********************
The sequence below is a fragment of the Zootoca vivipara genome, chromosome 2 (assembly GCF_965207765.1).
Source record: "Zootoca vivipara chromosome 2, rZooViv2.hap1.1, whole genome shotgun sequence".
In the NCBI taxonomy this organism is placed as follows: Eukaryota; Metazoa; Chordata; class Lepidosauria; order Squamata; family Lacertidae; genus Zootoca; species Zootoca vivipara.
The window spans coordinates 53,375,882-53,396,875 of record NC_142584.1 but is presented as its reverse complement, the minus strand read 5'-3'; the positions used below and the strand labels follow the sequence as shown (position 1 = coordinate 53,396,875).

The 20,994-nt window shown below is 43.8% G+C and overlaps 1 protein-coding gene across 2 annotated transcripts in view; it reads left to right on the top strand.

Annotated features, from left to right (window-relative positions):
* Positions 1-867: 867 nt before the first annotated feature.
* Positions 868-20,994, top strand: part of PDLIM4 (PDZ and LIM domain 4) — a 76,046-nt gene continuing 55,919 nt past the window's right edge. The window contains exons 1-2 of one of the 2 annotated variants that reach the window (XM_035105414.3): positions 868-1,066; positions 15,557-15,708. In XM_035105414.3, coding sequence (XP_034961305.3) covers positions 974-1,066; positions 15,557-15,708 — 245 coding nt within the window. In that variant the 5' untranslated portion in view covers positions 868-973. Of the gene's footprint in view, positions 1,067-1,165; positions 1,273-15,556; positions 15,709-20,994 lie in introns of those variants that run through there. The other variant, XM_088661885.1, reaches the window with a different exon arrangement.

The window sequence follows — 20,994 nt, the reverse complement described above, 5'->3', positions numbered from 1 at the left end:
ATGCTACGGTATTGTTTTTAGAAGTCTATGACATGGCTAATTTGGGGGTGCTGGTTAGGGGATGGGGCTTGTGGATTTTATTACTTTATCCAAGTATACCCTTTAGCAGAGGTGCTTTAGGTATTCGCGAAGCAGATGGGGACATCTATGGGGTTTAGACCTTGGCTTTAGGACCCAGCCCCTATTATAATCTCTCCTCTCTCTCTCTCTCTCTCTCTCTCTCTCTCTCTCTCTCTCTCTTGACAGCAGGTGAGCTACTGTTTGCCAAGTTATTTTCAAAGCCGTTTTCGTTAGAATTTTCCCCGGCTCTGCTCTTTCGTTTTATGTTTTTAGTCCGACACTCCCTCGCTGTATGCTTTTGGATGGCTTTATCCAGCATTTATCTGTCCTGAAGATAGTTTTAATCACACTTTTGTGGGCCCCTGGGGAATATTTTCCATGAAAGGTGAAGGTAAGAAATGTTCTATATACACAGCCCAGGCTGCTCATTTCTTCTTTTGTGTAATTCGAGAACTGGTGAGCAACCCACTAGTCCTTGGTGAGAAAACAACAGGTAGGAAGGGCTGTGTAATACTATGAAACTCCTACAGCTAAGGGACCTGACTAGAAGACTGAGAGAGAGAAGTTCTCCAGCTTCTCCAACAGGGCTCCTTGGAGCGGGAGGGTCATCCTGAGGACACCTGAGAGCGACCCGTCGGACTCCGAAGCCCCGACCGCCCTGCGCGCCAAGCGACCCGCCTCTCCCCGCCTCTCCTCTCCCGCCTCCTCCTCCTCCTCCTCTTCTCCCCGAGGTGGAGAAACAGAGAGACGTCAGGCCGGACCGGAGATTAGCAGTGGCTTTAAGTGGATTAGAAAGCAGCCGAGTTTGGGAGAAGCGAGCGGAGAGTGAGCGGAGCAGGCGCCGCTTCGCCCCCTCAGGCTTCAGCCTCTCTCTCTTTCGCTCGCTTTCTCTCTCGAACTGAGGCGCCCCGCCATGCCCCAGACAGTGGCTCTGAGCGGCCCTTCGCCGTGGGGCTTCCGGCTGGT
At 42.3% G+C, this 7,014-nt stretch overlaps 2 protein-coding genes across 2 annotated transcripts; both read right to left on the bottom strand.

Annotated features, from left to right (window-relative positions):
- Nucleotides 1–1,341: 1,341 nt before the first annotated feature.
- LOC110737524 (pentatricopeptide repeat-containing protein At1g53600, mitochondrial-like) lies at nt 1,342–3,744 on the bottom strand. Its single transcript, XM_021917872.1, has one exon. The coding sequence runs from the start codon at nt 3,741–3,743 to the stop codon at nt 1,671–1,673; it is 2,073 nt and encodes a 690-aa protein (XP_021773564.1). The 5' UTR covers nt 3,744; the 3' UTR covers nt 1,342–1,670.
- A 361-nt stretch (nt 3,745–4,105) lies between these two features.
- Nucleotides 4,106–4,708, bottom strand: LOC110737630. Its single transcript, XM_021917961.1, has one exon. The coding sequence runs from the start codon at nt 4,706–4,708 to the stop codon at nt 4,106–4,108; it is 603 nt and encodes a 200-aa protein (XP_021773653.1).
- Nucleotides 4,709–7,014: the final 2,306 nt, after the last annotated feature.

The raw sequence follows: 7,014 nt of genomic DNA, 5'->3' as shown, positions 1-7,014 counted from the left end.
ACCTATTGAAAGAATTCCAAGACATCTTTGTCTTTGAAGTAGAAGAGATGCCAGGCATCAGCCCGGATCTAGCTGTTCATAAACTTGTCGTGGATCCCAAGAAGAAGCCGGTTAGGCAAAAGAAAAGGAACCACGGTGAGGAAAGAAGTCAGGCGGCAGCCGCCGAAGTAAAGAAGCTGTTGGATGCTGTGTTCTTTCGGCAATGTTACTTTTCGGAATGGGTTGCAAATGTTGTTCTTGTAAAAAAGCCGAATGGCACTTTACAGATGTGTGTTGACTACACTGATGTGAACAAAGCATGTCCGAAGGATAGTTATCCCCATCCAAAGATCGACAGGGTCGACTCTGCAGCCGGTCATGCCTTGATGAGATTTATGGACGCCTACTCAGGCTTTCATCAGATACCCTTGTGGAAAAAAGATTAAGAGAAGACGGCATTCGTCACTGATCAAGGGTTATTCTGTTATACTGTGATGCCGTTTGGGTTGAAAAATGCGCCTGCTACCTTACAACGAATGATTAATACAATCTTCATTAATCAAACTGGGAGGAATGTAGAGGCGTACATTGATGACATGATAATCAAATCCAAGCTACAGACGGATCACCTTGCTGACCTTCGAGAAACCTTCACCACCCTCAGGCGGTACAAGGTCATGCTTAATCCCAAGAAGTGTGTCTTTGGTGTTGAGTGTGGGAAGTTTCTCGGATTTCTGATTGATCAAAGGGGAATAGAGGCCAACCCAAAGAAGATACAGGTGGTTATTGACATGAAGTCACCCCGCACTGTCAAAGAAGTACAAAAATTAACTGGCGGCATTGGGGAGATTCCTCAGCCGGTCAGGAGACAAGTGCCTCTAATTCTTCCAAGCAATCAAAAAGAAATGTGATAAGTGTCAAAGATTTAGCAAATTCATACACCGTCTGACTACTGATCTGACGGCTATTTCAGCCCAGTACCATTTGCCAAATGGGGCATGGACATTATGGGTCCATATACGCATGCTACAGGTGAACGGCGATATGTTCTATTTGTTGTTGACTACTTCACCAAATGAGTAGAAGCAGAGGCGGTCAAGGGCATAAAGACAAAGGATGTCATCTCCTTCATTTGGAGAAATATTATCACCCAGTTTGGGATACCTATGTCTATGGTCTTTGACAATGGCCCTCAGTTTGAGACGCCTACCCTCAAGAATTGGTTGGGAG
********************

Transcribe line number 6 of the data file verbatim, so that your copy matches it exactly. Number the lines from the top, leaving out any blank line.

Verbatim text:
Annotated features, from left to right (window-relative positions):